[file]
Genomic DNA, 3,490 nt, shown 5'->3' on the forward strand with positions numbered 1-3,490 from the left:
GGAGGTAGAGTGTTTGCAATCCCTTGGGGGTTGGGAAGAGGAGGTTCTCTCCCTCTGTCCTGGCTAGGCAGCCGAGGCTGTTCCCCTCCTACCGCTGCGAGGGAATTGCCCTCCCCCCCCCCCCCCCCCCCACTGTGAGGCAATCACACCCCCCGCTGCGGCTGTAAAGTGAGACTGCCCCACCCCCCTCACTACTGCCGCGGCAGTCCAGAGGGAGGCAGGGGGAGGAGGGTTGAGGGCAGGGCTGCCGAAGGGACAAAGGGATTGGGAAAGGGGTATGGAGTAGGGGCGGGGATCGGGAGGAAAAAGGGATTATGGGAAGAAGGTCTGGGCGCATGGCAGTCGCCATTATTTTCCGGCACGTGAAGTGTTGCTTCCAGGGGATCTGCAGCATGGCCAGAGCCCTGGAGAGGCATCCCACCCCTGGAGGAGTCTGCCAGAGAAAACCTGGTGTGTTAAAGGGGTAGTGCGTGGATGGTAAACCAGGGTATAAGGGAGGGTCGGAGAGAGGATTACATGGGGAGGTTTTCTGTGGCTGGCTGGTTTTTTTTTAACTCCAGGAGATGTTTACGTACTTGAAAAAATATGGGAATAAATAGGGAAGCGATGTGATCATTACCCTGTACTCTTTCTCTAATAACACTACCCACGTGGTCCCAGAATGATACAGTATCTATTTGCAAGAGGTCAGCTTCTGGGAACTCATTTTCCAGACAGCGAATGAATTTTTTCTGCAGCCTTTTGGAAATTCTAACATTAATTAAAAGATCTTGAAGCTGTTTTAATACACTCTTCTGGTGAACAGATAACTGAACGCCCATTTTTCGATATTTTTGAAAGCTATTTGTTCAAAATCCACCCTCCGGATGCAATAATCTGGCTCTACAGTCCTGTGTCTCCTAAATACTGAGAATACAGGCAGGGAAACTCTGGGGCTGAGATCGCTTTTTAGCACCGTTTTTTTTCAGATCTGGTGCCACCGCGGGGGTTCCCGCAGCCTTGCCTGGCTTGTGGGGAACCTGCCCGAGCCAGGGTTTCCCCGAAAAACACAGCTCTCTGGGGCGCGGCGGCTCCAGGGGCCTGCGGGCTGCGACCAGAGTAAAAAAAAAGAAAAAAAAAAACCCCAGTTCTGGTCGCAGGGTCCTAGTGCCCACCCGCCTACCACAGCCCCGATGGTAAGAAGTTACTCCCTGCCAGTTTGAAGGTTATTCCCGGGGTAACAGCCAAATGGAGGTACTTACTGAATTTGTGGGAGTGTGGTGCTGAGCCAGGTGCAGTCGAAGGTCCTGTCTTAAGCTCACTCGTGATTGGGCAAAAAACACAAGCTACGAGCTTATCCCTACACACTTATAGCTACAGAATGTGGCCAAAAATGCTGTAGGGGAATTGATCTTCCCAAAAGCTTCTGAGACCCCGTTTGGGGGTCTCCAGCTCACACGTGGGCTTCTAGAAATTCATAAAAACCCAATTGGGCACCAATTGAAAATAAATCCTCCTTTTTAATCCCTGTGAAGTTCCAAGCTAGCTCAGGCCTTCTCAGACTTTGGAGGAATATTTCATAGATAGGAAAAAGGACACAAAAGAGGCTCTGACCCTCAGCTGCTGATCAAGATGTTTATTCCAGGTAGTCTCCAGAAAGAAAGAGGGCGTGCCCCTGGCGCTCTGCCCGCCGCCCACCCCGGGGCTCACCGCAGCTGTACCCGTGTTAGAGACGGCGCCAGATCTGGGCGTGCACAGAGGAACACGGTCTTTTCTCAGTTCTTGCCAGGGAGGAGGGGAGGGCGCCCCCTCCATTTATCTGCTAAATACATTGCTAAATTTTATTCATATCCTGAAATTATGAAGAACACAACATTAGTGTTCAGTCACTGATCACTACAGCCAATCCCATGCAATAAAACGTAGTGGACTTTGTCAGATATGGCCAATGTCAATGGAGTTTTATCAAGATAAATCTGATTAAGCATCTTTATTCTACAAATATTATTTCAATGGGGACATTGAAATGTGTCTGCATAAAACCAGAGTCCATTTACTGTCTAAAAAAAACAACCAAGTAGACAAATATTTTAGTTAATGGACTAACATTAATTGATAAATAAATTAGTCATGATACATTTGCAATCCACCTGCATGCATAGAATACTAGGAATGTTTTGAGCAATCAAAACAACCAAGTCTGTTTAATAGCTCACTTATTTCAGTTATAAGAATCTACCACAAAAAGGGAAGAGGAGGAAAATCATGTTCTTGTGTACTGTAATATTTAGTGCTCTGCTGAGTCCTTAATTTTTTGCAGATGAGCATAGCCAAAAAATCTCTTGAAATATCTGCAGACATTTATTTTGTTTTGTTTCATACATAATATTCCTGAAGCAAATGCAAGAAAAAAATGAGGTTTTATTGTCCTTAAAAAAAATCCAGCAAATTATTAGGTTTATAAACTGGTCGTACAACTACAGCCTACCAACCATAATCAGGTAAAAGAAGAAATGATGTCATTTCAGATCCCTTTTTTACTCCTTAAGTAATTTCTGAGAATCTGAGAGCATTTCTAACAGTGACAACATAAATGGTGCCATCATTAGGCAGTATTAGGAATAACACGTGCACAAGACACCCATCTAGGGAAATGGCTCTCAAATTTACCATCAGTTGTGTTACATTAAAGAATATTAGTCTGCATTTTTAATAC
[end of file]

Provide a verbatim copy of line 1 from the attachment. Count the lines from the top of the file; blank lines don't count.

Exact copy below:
Genomic DNA, 3,490 nt, shown 5'->3' on the forward strand with positions numbered 1-3,490 from the left: